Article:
so proud and delighted to have worked with Lisa, Carmella and Jane over the past year to have this published in the BMJ today. To find out different practices across the world has been fascinating but I so hope this informs clinical practice
not a comon conditioon and easy to feel you are alone . Hope this helps. It’s a chapter from my book Breastfeeding and Chronic Medical Conditions available on Amazon as Kindle and paperback https://tinyurl.com/mbbebe8x
The next and most personal blog about what what mothers want their professionals to know. Thank you to the members of the facebook page https://www.facebook.com/groups/BreastfeedingIBD for their views.
This article was published in the Pharmaceutical Journal June 2021
but I feel is too important not to be readily available for professionals. It should be part of the what mothers want professionals to know about breastfeeding series. So I have adapted it slightly to be in a pdf format so it can be used more easily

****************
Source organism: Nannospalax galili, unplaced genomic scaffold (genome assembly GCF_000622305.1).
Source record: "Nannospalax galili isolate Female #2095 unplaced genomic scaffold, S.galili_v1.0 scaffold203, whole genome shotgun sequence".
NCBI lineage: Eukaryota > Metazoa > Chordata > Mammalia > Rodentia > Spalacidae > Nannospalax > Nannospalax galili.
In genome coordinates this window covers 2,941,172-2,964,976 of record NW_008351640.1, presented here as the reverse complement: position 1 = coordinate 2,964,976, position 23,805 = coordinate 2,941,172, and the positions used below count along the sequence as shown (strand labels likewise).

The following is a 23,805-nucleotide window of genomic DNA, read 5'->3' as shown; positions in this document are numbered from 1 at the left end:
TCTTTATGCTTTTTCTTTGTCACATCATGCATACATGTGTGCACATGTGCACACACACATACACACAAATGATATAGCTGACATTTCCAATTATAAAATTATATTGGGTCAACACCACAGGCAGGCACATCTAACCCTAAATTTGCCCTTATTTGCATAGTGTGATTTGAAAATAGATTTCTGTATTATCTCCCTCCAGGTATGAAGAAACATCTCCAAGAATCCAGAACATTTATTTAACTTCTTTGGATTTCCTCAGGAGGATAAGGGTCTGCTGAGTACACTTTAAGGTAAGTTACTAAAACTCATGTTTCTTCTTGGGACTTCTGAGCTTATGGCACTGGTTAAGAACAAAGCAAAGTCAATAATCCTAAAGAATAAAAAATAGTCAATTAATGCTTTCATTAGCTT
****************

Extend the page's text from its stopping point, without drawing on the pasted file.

If you use this information please do consider buying Breastfeeding and Medication
Mothers have been reporting that they have been advised to interrupt breastfeeding or even stop altogether in order to have skin and patch allergy testing. This doesn’t seem based on evidence but possibly without national guidelines.
The allergens do not pass into the blood stream let alone breastmilk so there is no reason to interrupt breastfeeding.
Should you react severely to an allergen test and require administration of an antihistamine, an adrenaline injection (e.g. EpiPen) or a steroid that does not stop you breastfeeding as normal
Adrenaline/epinephrine injection e/g/ EpiPen ™. Ingredient present in milk but unlikely to be harmful as poor oral bioavailability . Half life 2 minutes so all gone from the body in 10 minutes.
Antihistamine – https://www.breastfeedingnetwork.org.uk/antihistamines/
Prednisolone – https://www.breastfeedingnetwork.org.uk/prednisolone/